furniture restoration, restoring antiques, care of antiques, repairing & restoring antiques, waxes & brushes, unrestored furniture for sale, period furniture for sale

Waxing & Cleaning

To keep and improve patination, furniture should be waxed with a natural-wax based polish (never a silicon-based one) and indeed we now sell our own clear and dark waxes that are ideal for antique furniture. Pieces should be waxed no more than once a month. More frequent waxing is actually counter-productive as wax will soften previous layers of wax and if frequently applied, the furniture will take on a smeary appearance. The best technique is to apply a thin layer of wax, allow it to harden for a short while, then burnish with a soft, clean cloth. Always rub in the direction of the grain and if leaning over a table or other large piece of furniture, pay attention to buckles, rings or buttons which may scratch the surface.

A mixture of vinegar and water should never be used to clean the surface as the vinegar acts as a solvent and can remove generations of patination in a matter in minutes. It is essential to place mats on the furniture before putting hot or cold dishes on to polished surfaces, and it should be remembered that cold water in a flower vase can reduce the temperature of the polish and produce a white "chill" mark. As with any surface damage, such a mark needs the specialist's hand. A French polished surface is made up of many layers of shellac polish which has been applied with a "rubber" - a linen cloth enclosing a wadding material inside. The "rubber" is coated with shellac polish which is applied with the aid of linseed. With an area no bigger than a finger nail actually being in contact with the surface, numerous thin coats are built up over a period of time that enhance the grain and colour of the timber.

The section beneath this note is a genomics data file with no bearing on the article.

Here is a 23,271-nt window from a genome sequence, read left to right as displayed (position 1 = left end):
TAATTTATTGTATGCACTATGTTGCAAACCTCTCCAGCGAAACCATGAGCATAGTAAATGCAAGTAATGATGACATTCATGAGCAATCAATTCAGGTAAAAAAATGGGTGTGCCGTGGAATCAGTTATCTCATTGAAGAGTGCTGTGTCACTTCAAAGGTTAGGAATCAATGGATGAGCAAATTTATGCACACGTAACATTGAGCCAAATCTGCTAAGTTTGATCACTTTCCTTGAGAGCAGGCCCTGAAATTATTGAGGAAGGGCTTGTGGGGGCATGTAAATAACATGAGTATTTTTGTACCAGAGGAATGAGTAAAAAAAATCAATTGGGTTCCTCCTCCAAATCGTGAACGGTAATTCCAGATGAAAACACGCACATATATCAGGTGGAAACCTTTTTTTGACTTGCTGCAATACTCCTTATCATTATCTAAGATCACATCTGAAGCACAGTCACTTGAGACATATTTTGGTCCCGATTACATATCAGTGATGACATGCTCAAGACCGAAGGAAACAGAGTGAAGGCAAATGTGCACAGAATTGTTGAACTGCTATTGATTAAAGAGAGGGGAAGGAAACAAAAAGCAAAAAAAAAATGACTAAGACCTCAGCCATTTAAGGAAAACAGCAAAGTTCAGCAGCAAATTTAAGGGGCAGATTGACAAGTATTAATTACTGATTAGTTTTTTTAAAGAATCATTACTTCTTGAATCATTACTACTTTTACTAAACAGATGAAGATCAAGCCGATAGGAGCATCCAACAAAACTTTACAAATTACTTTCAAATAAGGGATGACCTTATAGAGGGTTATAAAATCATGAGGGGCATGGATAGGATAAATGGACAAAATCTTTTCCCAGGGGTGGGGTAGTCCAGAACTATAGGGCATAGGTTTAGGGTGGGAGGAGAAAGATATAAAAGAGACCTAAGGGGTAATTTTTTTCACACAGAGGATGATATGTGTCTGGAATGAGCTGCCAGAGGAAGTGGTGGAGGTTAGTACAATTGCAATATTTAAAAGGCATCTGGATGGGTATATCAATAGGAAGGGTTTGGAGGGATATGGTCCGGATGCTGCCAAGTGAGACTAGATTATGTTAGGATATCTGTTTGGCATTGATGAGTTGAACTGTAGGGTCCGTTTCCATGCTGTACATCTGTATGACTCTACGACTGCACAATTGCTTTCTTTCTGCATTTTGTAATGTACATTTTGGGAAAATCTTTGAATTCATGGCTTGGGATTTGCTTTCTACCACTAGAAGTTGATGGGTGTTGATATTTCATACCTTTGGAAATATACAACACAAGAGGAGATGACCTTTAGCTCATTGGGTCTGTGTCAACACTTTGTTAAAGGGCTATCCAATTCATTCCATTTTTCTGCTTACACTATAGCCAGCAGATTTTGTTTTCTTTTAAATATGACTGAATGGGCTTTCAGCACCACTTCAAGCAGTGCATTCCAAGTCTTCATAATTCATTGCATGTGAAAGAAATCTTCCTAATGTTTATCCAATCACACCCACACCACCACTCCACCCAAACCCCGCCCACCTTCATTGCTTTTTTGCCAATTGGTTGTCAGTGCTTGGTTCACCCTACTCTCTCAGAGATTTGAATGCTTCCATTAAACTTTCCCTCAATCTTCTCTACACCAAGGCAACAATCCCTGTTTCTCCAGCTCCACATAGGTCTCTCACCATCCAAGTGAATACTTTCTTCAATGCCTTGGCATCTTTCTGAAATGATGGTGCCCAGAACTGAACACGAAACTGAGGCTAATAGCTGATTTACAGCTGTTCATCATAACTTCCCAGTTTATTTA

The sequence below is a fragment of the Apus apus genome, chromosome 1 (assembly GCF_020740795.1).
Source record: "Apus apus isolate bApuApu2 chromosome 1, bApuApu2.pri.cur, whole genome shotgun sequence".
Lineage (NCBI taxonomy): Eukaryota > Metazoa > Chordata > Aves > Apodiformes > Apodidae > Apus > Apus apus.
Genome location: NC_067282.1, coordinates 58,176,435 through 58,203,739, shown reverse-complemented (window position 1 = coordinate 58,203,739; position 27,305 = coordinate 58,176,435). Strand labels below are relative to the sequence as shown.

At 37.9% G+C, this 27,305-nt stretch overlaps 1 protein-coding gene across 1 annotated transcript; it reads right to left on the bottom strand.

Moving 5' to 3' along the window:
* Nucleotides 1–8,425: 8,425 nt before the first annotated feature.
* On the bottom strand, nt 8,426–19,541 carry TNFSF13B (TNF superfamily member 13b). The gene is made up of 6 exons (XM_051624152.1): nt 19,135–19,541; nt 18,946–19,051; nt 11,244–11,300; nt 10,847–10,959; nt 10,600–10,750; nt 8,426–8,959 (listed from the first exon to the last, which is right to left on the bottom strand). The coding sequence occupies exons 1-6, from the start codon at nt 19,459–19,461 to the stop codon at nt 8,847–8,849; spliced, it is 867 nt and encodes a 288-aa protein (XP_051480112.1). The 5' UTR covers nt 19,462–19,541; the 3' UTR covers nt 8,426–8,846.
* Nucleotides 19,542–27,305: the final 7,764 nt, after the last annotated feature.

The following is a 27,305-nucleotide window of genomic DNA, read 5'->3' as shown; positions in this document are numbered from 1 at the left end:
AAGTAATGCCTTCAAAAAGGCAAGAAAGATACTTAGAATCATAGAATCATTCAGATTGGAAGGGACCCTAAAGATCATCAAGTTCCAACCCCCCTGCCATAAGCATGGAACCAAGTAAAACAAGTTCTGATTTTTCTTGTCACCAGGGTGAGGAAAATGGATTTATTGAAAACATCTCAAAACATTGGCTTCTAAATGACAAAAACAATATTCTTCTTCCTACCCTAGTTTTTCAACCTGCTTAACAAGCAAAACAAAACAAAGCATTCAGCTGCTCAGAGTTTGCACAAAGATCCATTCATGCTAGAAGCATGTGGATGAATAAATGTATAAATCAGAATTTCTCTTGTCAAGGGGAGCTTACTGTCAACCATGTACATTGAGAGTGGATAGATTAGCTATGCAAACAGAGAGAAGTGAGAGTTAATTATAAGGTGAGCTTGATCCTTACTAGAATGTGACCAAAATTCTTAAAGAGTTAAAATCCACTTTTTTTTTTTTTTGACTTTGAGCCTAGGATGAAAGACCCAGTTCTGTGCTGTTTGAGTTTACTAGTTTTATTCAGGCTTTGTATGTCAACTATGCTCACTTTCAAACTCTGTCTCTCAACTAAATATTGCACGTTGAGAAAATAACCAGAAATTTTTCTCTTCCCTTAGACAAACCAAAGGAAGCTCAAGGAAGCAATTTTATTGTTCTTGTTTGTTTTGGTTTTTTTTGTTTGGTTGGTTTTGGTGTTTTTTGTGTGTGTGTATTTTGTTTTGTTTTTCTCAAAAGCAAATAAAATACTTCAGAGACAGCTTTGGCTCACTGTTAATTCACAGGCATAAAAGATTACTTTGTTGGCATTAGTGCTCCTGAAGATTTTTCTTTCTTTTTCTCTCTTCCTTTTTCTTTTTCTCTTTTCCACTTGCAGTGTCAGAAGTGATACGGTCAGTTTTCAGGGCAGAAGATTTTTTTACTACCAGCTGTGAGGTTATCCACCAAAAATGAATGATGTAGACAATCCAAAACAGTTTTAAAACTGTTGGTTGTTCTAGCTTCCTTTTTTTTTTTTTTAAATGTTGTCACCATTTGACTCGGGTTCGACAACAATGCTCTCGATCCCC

When water damage or the like occurs, if the polish and not the timber has been affected, a skilled polisher can remove one layer of polish at a time until he reaches the undamaged surface. He will then carefully reapply polish to the localised area, binding it to the original untouched surface, thus eradicating the water mark. Such a technique takes many years of training and application and should never be attempted by a novice as inexperience could result in a dark area which actually looks worse than the original mark.

The cleaning of brasses is very much a case of personal taste. Some people like brass handles to develop a bronzed patination and therefore will never clean them, whilst others will clean handles until they shine like a soldier's button. I prefer the middle ground, with only the highlights being cleaned, leaving a natural build-up of wax around the backplates and knobs. Should traces of original lacquer or fire gilding be in evidence use just a damp cloth to lightly wipe them when required. A wadding cleaner is best used when cleaning handles as a liquid spillage on a patinated surface will remove all traces of patination. When cleaning brassware it is better to do a little bit at a time as once they have been over-cleaned is impossible to return them to their previous state.

This is not expensive and if you are at all unsure please contact us!

restoration techniques, waxing, staining, caning, metalwork, carving, polishing wood, leathering, guilding, cabinet making, upholstery, repairing fire & flood damaged wood
© William J Cook & Sons, all rights reserved